In summary first. First - an old coverage is completely gone unless you reserved your cruise May 17. With new bookings it functions like this: Should you put down a deposit prior to the last payment is due you can observe for cost drops and put down the last payment when you need at the lower cost. You are not required to pay the cost the cruise was whenever you made your deposit. But you should make the final payment prior to the penalty period begins or pay whatever the cost is on the day last payments are due. If you just happen to have made a complete payment and the penalty period hasn't yet begun and the costs fall you can request an updated stateroom selling for the amount you paid for your own stateroom and RCL will attempt to accomodate you.
In the absense of both of these conditions you are stuck using the 48 hour best cost warranty restriction. This deal ends 48 hours after you reserve your cruise by creating the reservation and leaving a deposit. When we'd rated Royal Caribbean's cost warranty plan as the best in the industry they change it! - When NCL issued a new best price warranty May 5th we wrote a guide to explain and rate the programs out of NCL, Royal Caribbean along with Carnival Cruise Lines. We'd rated Royal Caribbean's as all the best in all the industry, and we even said it seemed stable, but we, but we guess it was just too good, since they simply changed it - to become almost identical to the lowest rated plan.
The fresh Royal Caribbean Best Price Guarantee says cruises reserved after today, May seventeenth, only have 48 hours to find a better cost prior to the warranty expires - but you do get 110% of the price difference if you are lucky enough to find one. What do These Changes Indicate? The very fact that Royal Caribbean would choose to implement that coverage right now has a minimum of one major implication to me - that their cruise costs are likely headed lower.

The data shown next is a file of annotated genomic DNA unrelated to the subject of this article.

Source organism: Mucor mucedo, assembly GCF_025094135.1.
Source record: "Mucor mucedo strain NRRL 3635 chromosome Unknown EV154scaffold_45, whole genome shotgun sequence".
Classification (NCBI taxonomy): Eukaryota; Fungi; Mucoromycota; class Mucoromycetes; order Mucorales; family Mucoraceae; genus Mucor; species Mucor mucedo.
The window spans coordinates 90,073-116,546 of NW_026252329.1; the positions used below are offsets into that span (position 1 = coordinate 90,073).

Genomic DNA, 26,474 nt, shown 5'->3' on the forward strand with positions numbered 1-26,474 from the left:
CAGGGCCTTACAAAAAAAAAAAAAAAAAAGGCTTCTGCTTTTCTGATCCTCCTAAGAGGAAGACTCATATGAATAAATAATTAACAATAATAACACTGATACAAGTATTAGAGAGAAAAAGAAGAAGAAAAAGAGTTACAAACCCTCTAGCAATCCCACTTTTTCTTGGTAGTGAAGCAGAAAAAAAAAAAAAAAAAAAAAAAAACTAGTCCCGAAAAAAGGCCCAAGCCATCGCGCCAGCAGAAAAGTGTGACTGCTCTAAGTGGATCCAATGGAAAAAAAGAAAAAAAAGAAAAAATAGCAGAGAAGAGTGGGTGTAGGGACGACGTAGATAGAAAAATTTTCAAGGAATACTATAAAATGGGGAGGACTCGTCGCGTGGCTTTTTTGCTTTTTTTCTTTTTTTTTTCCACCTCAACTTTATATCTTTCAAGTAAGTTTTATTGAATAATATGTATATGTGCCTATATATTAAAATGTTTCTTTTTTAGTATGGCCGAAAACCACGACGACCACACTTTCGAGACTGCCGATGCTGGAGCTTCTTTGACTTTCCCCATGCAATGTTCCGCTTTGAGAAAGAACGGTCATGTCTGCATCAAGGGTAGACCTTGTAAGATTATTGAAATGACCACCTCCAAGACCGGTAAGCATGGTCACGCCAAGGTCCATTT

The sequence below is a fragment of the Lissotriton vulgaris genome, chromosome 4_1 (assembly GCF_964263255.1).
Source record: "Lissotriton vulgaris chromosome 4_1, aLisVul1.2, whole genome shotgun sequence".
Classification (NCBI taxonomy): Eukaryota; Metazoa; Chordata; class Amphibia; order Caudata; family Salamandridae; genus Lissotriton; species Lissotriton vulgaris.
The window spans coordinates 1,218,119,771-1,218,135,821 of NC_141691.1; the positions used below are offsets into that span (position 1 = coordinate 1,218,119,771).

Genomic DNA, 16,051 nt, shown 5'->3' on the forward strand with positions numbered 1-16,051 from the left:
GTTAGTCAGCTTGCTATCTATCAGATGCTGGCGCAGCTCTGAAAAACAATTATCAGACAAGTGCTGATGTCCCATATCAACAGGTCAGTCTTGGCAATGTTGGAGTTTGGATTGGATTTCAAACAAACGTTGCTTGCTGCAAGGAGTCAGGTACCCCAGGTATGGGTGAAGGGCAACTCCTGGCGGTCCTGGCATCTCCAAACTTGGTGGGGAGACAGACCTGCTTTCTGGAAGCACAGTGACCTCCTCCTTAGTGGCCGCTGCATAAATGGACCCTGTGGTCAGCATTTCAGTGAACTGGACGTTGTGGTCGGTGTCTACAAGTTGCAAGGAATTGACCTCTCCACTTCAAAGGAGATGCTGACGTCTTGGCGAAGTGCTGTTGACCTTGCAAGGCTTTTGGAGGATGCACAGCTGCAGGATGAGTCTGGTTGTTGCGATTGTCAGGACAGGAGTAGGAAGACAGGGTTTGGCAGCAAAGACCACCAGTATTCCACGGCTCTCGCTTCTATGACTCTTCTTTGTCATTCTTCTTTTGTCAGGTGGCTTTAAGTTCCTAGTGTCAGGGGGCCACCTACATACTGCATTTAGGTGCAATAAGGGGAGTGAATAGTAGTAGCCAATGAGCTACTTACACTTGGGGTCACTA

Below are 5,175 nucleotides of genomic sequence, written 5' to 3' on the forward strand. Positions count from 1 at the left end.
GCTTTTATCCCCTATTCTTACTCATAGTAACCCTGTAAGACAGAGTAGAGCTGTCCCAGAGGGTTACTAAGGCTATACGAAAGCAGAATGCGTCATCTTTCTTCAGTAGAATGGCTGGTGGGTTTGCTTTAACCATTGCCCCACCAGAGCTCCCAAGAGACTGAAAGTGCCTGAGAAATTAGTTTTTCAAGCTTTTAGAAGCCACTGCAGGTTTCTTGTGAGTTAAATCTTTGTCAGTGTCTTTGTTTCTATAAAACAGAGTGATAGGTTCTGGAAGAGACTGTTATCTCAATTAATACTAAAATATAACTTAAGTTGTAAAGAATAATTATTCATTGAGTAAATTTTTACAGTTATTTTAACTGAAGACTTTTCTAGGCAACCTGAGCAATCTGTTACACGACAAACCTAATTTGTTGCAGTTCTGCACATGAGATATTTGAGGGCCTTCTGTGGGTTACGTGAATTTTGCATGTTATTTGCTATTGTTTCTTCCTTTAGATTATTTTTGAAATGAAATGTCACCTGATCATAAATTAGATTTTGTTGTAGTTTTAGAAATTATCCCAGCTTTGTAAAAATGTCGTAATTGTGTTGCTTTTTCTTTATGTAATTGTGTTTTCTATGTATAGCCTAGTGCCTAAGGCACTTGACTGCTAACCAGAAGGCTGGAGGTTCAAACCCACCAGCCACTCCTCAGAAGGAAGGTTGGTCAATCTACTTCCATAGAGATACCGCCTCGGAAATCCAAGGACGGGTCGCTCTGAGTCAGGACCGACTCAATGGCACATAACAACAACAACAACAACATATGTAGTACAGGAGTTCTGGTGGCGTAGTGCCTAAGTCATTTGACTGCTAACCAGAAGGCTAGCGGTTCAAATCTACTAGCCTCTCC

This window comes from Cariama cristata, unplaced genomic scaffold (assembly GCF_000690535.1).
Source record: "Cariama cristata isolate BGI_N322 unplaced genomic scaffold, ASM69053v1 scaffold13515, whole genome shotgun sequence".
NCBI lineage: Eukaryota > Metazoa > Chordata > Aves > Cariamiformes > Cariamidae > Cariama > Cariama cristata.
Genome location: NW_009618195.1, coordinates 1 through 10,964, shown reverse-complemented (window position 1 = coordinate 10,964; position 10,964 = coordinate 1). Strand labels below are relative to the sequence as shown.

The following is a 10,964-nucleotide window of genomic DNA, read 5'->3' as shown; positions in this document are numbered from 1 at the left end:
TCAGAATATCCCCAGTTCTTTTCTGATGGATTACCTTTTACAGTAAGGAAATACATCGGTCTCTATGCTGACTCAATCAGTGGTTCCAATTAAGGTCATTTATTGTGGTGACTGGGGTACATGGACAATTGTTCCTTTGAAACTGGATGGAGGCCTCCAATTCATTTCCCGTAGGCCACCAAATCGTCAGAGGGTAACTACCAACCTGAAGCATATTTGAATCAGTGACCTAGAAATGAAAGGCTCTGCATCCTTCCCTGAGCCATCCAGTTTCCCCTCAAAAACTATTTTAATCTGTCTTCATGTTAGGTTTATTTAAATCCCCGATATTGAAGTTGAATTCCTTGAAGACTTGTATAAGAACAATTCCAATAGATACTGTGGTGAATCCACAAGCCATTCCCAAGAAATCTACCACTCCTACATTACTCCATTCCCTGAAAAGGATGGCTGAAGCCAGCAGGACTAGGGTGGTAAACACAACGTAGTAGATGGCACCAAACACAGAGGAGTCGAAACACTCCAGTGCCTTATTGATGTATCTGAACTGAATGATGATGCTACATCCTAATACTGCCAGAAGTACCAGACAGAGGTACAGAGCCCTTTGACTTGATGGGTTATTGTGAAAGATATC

Why would I make such a bold prediction?
There are four important signs: Cruise costs were headed higher - till all the stock market and all the Euro nose dived fourteen days ago. There's a softening economics in Europe, all the Euro now fetches $1.23, down from $1.38 just 8 weeks ago and $1.46 last summer. Royal Caribbean says over 50% of its revenue comes from foreign currency. That is an extremely important drop leaving the cruise line with a lot of wiggle room for cruise prices. The 3rd reason is the old coverage allowed cruisers to reserve as far out as possible for the best choice and not worry about lose a price drop.